It's something I see a lot in the childfree world, and it bothers me a lot. We scream and cry and say "don't judge me", "don't assume X about me", but then in the same breath someone will say something nice about parenthood and immediately the shackles get raised, or they'll say "I was childfree until I changed my mind" and the twitching starts.
Many childfree people find solace in the stories of parents who regret their decision. We look at the woman who resents her children and feel validation, seeing our biggest fears about parenthood happening. And, if we're human, we feel incredible sympathy. If we're not, we go "HA HA HA! Stupid parents" to their faces.
I'm not hopping up on a high horse here. I'm horrified constantly by situations that make me think parenthood should require some sort of licensing process. I get angry at people whose children misbehave and have zero tolerance once normal conversation about what we love and hate about our lives turns into preaching or, worse, accusations about our character. I make judgments all the time about people who I don't think have any business procreating. I have a very low tolerance for misbehavior; I'm highly sensitive, easily annoyed and overwhelmed and because of it I have a really hard time being around kids for more than a couple hours at a time. Sometimes I lose my cool. I bitch a lot to like-minded friends. I'm certainly not perfect.
My issue comes in with over-generalizations, the same ones that we get so angry about. The word "breeders" used as a slur makes me angry, as do many of the vulgar phrases used to describe children at some childfree blogs and communities.
I don't want you to presume I hate all, and specifically your children, but I owe it to you to not call you names. My desire to make the childfree choice a respected one involves respect on both sides.
This also includes not presuming all parents who love parenthood are delusional. I think a lot of people tell themselves little lies to make the hard situations in their life easier to deal with. I think many parents idealize their experience, and I think a lot of childfree women lie to themselves when they say they never think that elements of parenthood are kind of cool. But for every childfree woman who loves her childfree life and knows motherhood isn't for her, I promise you there are a dozen who were born to be mothers. It's an evolutionary fact. Those of us who choose not to have children ARE unusual, and the fact is it will take people some time to get used to us.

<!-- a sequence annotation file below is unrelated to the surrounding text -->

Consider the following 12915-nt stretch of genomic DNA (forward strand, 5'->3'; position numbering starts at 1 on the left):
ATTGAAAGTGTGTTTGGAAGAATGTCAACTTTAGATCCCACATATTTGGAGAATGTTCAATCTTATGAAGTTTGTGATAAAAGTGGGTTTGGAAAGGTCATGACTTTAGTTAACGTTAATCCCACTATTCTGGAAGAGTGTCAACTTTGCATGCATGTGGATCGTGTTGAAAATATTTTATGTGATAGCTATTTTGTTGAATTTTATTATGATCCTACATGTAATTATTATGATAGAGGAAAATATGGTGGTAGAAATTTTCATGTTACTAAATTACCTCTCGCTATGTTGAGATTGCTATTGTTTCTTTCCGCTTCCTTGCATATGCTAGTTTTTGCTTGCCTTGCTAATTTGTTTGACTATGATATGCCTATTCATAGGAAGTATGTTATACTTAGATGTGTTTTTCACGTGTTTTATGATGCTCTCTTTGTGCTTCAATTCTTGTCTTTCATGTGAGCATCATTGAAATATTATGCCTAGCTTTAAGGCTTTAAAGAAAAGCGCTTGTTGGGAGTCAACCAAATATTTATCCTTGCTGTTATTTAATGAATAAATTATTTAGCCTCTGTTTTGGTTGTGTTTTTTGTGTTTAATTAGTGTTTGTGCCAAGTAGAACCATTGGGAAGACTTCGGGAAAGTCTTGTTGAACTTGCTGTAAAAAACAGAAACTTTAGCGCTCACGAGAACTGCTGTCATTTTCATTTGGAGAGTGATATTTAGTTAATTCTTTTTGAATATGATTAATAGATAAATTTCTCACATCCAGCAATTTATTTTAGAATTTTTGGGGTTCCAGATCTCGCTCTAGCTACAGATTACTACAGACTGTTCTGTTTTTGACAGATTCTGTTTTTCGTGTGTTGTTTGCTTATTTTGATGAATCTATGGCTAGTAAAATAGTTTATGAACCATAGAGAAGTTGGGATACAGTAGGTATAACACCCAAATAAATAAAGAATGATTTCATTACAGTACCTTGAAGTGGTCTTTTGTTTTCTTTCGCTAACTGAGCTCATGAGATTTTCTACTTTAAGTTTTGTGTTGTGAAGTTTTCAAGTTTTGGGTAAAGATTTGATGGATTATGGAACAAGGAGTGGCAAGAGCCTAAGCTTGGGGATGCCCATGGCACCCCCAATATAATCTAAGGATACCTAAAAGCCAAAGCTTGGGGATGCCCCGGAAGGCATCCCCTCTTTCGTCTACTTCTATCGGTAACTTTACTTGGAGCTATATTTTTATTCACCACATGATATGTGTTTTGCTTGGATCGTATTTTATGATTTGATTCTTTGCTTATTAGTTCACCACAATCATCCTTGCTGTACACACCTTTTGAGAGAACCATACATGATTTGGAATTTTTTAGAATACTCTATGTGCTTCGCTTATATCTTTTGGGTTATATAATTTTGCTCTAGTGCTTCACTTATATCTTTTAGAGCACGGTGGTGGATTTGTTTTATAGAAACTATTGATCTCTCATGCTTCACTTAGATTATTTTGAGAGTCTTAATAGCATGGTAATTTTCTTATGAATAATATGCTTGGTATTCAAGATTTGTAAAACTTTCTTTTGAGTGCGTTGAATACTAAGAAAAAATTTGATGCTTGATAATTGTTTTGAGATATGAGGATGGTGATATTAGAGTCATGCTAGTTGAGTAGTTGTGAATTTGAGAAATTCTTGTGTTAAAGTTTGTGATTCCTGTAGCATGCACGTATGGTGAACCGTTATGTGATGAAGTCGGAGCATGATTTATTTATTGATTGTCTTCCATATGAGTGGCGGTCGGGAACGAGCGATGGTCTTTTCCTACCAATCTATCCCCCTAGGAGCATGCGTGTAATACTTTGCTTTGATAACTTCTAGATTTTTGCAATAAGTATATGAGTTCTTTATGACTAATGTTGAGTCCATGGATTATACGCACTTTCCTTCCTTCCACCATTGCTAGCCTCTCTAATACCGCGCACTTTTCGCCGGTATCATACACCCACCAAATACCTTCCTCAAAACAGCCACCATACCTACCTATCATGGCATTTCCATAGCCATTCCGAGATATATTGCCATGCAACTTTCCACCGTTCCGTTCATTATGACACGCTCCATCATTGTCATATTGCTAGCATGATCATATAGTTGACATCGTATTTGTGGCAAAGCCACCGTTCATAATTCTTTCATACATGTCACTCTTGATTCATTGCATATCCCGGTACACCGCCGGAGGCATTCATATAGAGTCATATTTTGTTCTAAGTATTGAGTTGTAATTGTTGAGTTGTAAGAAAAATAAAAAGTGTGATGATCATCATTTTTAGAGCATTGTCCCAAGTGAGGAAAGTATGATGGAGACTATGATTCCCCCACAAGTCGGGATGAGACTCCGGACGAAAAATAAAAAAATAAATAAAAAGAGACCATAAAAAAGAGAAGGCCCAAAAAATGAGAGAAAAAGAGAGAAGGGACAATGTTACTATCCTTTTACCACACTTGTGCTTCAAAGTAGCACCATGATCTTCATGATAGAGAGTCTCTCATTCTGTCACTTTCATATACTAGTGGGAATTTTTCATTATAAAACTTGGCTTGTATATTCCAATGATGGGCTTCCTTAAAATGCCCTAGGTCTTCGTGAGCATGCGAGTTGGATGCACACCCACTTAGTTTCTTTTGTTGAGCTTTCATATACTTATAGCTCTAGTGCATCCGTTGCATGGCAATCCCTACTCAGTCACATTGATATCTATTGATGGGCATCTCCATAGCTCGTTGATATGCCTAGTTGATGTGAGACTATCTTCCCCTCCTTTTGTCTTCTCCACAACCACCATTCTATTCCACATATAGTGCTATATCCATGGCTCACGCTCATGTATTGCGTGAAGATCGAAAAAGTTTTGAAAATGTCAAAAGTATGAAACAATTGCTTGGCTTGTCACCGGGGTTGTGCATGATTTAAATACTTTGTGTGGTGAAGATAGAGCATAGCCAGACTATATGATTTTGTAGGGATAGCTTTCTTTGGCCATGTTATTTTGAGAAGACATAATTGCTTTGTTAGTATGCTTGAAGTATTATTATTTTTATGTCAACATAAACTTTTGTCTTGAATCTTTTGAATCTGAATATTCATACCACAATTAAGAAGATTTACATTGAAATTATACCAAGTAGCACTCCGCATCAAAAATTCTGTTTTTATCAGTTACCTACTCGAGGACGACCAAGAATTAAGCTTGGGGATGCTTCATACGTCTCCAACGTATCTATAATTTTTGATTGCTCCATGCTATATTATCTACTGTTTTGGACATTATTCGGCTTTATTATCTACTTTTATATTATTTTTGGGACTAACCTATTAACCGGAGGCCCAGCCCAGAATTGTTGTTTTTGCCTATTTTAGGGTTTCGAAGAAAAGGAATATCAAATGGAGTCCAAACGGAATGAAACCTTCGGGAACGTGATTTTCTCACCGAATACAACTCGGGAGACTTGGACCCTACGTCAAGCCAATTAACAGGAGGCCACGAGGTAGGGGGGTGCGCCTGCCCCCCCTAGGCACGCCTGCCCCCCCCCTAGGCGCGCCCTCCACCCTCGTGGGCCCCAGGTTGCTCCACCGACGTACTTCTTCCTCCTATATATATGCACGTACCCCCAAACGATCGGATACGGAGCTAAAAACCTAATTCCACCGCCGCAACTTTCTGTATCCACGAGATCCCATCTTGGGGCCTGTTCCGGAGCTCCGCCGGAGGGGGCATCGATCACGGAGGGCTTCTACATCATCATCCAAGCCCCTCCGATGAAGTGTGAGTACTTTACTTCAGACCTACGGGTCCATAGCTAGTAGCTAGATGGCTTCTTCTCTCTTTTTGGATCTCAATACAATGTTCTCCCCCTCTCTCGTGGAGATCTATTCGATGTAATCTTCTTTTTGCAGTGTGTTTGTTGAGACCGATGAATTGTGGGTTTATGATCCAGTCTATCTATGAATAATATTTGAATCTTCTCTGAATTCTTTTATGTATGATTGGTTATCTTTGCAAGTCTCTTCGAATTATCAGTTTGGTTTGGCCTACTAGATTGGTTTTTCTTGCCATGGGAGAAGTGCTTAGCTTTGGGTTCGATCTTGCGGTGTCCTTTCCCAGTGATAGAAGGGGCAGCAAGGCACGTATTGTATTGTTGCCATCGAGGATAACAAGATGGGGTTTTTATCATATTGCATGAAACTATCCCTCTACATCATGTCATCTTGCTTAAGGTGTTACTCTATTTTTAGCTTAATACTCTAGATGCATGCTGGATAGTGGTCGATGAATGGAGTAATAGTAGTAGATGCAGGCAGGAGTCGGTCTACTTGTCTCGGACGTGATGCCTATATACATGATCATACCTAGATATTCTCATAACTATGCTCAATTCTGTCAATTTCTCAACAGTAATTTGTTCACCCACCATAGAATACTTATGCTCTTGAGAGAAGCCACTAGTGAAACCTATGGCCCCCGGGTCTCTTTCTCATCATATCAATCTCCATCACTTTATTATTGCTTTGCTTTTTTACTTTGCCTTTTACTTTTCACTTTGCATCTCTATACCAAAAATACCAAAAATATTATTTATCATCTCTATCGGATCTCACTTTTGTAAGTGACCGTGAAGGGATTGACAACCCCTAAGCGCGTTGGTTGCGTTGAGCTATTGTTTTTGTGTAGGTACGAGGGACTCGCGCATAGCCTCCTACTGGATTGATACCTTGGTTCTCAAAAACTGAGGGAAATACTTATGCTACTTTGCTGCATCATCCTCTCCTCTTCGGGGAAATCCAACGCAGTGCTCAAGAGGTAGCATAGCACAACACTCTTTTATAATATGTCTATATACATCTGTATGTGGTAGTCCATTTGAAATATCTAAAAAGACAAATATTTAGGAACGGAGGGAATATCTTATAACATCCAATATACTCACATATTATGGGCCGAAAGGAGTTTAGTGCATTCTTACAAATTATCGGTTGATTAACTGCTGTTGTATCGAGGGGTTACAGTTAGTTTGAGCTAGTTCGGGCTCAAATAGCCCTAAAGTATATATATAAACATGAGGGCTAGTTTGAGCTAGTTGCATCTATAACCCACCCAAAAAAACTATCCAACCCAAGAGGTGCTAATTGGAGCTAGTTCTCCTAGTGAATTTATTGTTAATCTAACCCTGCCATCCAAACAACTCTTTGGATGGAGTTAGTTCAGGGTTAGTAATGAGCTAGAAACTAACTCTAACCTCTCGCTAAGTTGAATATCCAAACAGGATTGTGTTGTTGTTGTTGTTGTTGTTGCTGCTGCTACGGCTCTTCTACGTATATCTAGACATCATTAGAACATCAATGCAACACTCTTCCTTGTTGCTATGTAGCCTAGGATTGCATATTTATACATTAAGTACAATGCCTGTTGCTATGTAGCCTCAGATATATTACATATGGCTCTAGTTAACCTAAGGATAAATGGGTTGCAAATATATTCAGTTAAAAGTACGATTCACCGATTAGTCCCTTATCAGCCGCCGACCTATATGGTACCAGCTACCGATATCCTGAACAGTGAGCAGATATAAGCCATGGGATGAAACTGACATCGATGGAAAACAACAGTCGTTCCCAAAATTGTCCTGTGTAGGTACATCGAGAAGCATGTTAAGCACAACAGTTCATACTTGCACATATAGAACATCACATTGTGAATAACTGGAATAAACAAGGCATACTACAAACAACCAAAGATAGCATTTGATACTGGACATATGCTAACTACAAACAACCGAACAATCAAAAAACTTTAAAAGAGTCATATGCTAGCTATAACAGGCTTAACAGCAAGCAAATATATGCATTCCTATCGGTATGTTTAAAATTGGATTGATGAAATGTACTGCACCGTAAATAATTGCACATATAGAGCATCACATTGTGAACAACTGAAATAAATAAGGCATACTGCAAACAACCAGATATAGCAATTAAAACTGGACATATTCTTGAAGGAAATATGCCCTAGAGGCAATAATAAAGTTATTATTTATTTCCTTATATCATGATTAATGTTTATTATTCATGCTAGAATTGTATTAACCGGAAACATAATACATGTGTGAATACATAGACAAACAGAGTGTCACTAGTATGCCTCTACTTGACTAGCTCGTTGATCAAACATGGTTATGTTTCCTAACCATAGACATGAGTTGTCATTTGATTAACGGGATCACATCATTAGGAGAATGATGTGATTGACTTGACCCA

But let's try something new. Let's try not getting upset and uppity when someone presumes we're eventually going to have children. It's natural for that to be the assumption. Don't flip your shit when someone pushes the issue...in the beginning. If they continue to push boundaries, explain, calmly, your feelings but don't get bitchy and accusatory about it. Reserve your anger for when people really cross the line and actually intend to hurt. The more bitter childfree people parents meet, the more they'll be able to believe that we're horrible, soulless and defective.
Additionally, don't freak out when someone says they were childfree and they changed their mind, or they suggest that when you're older, when your circumstances change, etc., you'll change your mind too. Again, if they make the comment it's one thing; if they push, it's another entirely. NEWSFLASH: Many, if not most childfree people DO change their minds. I know I'm *gasp* not supposed to talk about it, but come on. It's a fact. Many of my friends who are currently trying to conceive were formerly my sisters in childfreedom. It happens. Blame it on hormones, blame it on societal pressure, blame it on maturity, but getting angry about a fact of life is just silly. Because of this I think it's acceptable that people presume we will change our minds, as annoying as it is. Yes, you can and should be offended when people are entirely dismissive, or they push the issue or are disrespectful. But be realistic, and especially to the formerly childfree who changed their minds: be respectful.
Lastly, don't be afraid to admit that there are things you're going to miss out on by not being parents. Don't be afraid to admit that this is sometimes hard. This is a lifestyle choice (although in many ways it doesn't feel like a choice because it's so natural and as much a part of who we are as parenthood can be for others). But we're never going to know just how it feels to watch a child of ours grow, and it doesn't make you a bad childfree person to admit there's a sadness to that.
As I've said in my post, The Rules: Open a dialogue. Don't lecture. Don't judge. There are still things that we'd like to be off-limits, but what I don't address in that passionate post is that we often need to adjust our expectation when someone breaks The Rules and educate people how to treat us respectfully. Part of mutual respect is understanding their prejudices and that those prejudices are normal, and working through conversation, not confrontation, to educate people.